“But it doesn’t stop there, our culture seeks to create a path forward that supports our Team Members, gives them an opportunity to grow and fosters a real sense of purpose and belonging,” Irwin said in the letter.
Universal Orlando currently is recruiting for 2,500 positions across the resort. It also is gearing up toward opening a new park, Epic Universe, in 2025. The resort’s workers aren’t unionized.
At crosstown rival Walt Disney World, union members voted down a contract proposal covering 45,000 service workers earlier this month, saying it didn’t go far enough toward helping employees face cost-of-living hikes in housing and other expenses in central Florida. The company and unions plan to return to the negotiating table.
Disney World service workers who are in the six unions that make up the Service Trades Council Union coalition had been demanding a starting minimum wage jump to at least $18 an hour in the first year of the contract, up from the starting minimum wage of $15 an hour won in the previous contract.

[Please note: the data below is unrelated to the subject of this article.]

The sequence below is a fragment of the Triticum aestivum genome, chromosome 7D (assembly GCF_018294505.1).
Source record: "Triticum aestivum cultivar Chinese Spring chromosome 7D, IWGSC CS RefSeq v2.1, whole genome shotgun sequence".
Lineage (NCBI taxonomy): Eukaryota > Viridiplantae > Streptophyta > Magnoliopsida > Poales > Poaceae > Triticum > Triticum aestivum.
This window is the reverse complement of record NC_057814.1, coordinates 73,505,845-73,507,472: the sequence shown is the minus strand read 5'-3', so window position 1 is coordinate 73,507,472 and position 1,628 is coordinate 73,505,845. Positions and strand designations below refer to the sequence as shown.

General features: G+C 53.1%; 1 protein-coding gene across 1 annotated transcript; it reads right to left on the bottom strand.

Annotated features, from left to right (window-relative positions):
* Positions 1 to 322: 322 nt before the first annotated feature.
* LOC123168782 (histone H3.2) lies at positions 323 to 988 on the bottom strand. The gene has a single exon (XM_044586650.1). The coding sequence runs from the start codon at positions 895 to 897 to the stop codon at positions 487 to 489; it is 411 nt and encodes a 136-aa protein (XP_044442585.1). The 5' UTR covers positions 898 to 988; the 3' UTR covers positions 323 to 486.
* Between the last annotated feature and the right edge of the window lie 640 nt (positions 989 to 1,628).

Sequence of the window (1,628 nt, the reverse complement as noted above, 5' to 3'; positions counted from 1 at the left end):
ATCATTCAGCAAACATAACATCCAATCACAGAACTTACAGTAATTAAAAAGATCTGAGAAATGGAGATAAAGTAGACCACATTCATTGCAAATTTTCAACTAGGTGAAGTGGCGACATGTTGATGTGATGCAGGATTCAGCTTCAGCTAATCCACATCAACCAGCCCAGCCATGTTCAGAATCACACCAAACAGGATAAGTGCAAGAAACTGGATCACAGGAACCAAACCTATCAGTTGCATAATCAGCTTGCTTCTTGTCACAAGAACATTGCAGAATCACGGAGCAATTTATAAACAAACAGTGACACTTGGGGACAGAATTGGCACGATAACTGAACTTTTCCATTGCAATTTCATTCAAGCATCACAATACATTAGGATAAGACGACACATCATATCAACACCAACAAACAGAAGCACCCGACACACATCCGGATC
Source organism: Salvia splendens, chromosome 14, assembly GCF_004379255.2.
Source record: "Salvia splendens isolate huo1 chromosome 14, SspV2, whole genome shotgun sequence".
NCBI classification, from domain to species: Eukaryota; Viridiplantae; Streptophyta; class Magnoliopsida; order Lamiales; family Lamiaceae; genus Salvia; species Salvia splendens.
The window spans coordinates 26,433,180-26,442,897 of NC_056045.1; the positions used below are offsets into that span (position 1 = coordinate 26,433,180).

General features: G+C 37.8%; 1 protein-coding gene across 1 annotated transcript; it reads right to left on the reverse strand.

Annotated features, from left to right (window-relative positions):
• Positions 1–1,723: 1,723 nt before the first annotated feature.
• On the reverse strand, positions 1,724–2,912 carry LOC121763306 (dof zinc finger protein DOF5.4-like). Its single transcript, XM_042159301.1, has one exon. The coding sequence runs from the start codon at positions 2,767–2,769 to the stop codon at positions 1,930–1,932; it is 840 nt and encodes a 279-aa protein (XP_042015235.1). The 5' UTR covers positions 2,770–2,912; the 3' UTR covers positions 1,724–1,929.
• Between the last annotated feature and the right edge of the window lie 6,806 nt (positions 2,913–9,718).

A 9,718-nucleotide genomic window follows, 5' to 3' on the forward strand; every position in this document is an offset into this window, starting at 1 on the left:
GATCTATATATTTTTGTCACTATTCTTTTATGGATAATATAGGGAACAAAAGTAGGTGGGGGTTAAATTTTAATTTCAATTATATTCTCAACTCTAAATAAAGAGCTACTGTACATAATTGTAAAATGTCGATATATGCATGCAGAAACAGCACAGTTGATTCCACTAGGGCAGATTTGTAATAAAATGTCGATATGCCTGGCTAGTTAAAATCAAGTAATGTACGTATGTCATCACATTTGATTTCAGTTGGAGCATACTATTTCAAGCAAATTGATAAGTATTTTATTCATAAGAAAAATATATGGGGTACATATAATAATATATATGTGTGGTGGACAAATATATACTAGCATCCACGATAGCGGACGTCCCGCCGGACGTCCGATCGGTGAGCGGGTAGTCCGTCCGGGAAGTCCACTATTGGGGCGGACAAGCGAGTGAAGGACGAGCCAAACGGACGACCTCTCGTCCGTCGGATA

The rejected proposal would have raised the starting minimum wage to $20 an hour for all service workers by the last year of the five-year contract, an increase of $1 each year for a majority of the workers it covered. Certain positions, like housekeepers, bus drivers and culinary jobs, would start immediately at a minimum of $20 under the proposal.
Raising Canes Opens Clearwater Location to Rave Reviews
CLEARWATER, Fla. (FNN) – Hundreds of people lined up Tuesday for the grand opening of Raising Canes, the latest chicken hot spot in the Tampa Bay area. Raising Canes, which was founded in Louisiana, dubbed Clearwater as their first Florida location and fans delivered a warm welcome for the chain that proudly proclaims, “we serve only the most crave-able chicken finger meals, it’s our one love.”
The Pena’s showing some sibling love wanted to be the first in line for this momentous occasion. Getting in line at 10 PM, the duo planned to camp out with friends.